It was a pleasure speaking with Algarve resident and Poor Man’s Band percussion player, Euan Pyper, who has made a huge difference to Ukrainian families this Christmas by undertaking an epic journey to supply aid and transport refugees.
For a bit of background, Euan told The Portugal News that “Yvonne and I came to the Algarve in 2014 as permanent residents once we concluded our business life but prior to that we had actually had a house as a holiday home that was built in 1998, so we have been coming out on a regular basis since then.”
Euan added that “It was then in 2016, that I, fortunately, got involved with Poor Man’s Band, which was wonderful, and since losing Yvonne last year, they have all proved to be very supportive and helped me through a pretty hard time so I am grateful to them.”
When asked why he decided to dedicate his time to OMWUA, Euan explained “I sadly lost my wife, Yvonne back in April and she was a very special lady in many respects and always put others first. As Christmas was on the horizon, I knew it was going to be too emotional for me and so I decided I needed to get away and do something useful, which is how this journey came about.” I, therefore, dedicated the journey, with all that has been involved, in memory of Yvonne, who would have certainly approved.”
Debbie, wife of Gary Steel, lead singer for the Poor Man’s Band, told The Portugal News that “the Poor Man’s Band has been doing fundraisers, with the recent ones being with a view to supporting Ukrainian refugees.” Adding that “We looked forward to receiving his daily updates through WhatsApp which were very informative. It was good to know he got through another day and continued to do this great work for these people that really needed this help.”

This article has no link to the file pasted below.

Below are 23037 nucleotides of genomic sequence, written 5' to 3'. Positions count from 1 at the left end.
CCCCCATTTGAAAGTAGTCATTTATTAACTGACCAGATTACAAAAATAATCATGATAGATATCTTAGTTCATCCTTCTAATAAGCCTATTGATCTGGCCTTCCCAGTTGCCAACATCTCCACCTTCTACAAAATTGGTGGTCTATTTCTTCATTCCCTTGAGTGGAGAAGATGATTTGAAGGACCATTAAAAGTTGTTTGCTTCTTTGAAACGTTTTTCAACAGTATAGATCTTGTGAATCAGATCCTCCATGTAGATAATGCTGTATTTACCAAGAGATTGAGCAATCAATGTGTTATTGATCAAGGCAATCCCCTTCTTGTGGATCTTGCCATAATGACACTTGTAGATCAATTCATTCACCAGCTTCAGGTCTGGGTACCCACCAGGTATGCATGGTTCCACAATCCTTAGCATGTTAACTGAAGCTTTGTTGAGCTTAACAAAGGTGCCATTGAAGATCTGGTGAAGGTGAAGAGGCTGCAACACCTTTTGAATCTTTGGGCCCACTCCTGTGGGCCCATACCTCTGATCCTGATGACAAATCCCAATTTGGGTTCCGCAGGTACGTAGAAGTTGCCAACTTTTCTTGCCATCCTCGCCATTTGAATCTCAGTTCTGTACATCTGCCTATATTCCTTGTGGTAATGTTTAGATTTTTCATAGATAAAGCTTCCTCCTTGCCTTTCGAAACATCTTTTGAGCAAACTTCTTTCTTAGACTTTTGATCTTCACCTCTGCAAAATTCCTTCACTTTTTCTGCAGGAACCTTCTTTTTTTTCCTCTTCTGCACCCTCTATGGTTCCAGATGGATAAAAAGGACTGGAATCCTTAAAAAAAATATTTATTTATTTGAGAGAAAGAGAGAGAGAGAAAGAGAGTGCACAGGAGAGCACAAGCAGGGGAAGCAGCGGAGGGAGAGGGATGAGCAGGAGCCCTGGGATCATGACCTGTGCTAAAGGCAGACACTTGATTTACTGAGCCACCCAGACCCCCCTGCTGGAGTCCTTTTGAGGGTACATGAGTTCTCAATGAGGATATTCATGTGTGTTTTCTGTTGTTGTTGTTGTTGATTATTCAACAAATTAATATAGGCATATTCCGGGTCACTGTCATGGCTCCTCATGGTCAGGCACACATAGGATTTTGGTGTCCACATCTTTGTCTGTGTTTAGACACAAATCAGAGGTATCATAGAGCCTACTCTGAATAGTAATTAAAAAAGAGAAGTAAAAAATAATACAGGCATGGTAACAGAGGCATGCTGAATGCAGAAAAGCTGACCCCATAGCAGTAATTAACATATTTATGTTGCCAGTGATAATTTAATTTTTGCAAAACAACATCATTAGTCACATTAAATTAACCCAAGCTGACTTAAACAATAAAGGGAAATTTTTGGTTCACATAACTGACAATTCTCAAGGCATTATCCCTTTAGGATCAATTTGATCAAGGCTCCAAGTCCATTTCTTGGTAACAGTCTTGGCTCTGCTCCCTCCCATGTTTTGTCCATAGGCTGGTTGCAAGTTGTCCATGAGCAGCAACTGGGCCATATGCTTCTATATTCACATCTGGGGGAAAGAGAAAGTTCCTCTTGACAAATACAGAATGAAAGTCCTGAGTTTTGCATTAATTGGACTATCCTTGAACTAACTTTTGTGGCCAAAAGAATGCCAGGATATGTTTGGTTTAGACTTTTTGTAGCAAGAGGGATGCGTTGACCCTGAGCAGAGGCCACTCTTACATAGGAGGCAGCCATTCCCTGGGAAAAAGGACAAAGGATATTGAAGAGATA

Euan added that “I have been involved in a lot of charity events, when I was the captain of Serra de Monchique Golf Club and as a band, we wanted to raise some money for Ukrainians when the war started and have been successful so we are continuing this by doing a gig on the 18th of February at 7pm at The Holiday Inn, Armação de Pêra. The tickets cost 40 euros of which a portion will be donated to Ukrainian refugees with other fundraising on the night. Tickets can be purchased by contacting Angela Broad firstname.lastname@example.org or Debbie Steel email@example.com
Euan came across the group OMWUA which is a community of volunteers that drive to and from the Ukrainian border with relief supplies and return back with refugees, who they house via their partner organisations. “I asked to volunteer and they welcomed me with open arms. They then set up a WhatsApp support group in the event I needed any advice during each of the journeys.”
From the 17th to 31st of December, Euan drove just over 11,000 kms over 15 days in which he went to Medyka on the Polish/Ukrainian border via Holland, delivering medical supplies, rechargeable battery lights and baby packs to support the refugee efforts there. Additionally, he drove a returning Ukrainian family from Holland to the border with more supplies and picked up another two families and drove them back to Holland.
When asked about his experience of driving such long distances, Euan explained that “I didn’t find the driving as difficult. Thanks to the adrenaline, the emotional aspects involved and the motivation keeps you going. In many ways, you have a purpose right from the start.”